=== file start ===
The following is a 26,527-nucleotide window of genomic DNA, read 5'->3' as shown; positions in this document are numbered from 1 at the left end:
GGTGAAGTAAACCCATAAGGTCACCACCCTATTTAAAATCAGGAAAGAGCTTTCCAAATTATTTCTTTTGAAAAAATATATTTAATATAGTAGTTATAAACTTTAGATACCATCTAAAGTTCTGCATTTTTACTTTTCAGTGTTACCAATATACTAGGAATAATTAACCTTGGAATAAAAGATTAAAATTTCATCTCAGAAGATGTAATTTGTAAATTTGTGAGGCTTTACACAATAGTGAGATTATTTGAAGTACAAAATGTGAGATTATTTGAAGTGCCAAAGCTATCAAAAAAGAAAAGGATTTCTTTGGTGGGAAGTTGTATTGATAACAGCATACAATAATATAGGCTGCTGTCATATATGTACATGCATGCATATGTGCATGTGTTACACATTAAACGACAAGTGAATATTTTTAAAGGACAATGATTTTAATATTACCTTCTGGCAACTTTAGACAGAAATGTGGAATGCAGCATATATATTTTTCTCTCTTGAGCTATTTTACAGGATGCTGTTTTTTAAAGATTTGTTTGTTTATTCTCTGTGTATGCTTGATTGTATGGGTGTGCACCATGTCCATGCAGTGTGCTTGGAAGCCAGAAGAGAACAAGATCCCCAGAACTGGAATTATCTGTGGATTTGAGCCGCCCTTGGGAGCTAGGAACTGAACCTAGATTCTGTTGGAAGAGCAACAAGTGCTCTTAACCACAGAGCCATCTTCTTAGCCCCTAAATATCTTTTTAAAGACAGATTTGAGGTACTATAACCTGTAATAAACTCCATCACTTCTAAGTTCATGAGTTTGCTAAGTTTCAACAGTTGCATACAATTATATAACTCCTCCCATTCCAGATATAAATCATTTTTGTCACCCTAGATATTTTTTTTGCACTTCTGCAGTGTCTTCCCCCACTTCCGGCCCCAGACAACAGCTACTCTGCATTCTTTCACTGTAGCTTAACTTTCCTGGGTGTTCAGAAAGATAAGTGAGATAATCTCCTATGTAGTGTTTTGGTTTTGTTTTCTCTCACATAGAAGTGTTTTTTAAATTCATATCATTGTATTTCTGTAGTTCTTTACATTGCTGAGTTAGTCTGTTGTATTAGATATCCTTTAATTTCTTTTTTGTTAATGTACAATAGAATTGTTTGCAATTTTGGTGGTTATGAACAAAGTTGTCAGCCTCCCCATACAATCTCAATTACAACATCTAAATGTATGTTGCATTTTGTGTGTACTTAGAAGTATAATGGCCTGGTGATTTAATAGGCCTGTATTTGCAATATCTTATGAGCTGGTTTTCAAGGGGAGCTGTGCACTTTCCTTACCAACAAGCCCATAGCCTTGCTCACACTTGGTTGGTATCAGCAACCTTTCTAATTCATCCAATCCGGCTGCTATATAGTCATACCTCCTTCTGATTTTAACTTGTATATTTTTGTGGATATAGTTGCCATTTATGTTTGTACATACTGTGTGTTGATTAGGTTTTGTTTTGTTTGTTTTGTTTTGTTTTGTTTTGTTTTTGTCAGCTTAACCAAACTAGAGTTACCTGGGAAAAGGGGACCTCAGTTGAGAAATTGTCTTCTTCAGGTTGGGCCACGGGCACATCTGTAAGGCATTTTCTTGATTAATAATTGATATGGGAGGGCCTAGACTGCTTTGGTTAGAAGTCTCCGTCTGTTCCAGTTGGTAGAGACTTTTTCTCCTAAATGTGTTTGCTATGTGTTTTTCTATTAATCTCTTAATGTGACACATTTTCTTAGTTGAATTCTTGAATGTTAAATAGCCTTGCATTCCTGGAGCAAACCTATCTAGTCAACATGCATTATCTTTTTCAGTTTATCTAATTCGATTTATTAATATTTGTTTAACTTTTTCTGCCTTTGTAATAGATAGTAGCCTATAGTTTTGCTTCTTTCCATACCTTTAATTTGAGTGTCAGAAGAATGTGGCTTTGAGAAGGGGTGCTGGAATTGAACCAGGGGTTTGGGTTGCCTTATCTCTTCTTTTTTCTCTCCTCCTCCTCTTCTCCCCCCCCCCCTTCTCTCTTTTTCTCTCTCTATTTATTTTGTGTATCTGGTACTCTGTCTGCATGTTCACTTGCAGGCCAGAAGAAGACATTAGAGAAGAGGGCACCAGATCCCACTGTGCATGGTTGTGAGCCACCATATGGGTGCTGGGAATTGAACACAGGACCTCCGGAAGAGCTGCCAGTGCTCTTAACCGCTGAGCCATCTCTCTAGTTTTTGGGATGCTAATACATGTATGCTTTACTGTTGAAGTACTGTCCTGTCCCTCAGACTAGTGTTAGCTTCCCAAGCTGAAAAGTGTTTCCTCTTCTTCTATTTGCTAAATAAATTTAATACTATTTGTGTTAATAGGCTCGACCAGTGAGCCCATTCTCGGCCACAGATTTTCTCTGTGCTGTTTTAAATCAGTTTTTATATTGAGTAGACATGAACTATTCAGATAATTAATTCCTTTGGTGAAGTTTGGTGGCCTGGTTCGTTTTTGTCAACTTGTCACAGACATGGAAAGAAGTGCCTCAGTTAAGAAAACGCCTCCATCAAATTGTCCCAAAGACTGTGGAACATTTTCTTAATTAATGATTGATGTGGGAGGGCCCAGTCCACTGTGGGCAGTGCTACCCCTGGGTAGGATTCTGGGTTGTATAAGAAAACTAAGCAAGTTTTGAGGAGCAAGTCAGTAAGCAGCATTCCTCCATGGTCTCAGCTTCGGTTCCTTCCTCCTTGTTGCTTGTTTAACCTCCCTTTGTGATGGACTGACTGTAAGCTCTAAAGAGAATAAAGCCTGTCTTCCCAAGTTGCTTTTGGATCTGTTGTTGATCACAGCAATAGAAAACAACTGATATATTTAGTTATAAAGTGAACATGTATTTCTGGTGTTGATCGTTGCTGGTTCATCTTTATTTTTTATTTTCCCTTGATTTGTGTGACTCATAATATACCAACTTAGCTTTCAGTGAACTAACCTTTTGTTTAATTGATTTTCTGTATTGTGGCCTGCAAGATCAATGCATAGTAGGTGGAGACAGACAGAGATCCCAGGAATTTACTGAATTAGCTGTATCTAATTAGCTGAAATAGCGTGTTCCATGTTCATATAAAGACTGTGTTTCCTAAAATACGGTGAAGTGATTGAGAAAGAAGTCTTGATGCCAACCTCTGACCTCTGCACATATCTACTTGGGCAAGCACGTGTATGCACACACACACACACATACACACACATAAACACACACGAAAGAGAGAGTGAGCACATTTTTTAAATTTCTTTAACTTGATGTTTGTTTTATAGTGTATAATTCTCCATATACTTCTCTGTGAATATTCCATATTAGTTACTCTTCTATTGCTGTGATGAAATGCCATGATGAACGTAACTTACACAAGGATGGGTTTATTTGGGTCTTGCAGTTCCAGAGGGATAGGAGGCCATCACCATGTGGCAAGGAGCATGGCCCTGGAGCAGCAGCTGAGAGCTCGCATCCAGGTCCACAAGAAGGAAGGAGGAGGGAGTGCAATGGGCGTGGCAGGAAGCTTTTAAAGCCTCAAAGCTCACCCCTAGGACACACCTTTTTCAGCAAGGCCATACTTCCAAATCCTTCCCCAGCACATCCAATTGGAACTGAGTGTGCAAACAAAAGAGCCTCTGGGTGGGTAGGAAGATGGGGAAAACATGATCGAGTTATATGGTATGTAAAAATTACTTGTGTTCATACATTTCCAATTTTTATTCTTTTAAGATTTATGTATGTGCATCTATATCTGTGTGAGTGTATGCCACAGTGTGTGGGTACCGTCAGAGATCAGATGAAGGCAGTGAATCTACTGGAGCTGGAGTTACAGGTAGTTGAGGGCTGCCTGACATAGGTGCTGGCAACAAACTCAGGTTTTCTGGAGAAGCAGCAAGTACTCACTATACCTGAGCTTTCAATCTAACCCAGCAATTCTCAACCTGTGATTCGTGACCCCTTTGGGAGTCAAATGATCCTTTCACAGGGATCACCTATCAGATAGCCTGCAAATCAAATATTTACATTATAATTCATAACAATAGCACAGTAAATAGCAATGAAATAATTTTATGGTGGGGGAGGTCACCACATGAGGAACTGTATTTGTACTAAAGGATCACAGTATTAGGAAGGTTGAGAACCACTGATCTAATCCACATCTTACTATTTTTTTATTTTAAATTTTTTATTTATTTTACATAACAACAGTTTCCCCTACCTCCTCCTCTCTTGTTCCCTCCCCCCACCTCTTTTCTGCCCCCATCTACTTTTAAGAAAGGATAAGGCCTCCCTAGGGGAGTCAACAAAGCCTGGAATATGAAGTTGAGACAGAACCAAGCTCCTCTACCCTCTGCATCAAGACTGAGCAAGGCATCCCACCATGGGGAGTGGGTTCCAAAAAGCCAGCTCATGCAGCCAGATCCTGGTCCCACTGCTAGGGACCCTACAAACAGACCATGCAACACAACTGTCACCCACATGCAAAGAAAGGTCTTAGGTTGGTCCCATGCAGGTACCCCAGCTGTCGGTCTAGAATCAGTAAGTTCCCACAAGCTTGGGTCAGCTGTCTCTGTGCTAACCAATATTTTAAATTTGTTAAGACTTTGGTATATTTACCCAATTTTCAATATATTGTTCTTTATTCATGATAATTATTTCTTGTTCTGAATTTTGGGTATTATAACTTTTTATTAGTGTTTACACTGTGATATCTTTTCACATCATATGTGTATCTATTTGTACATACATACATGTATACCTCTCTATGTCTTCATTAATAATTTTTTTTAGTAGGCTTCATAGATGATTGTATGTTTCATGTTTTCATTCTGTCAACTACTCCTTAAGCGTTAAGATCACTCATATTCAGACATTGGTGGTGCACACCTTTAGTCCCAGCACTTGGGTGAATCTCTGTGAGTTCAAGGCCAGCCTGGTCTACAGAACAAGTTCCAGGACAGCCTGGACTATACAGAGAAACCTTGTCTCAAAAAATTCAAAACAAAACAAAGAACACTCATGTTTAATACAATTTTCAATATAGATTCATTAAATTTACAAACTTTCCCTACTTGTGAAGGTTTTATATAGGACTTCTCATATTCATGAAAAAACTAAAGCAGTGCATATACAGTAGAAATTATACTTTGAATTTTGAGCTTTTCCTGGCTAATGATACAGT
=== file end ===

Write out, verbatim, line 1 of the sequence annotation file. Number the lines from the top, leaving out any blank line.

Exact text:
The following is a 26,527-nucleotide window of genomic DNA, read 5'->3' as shown; positions in this document are numbered from 1 at the left end: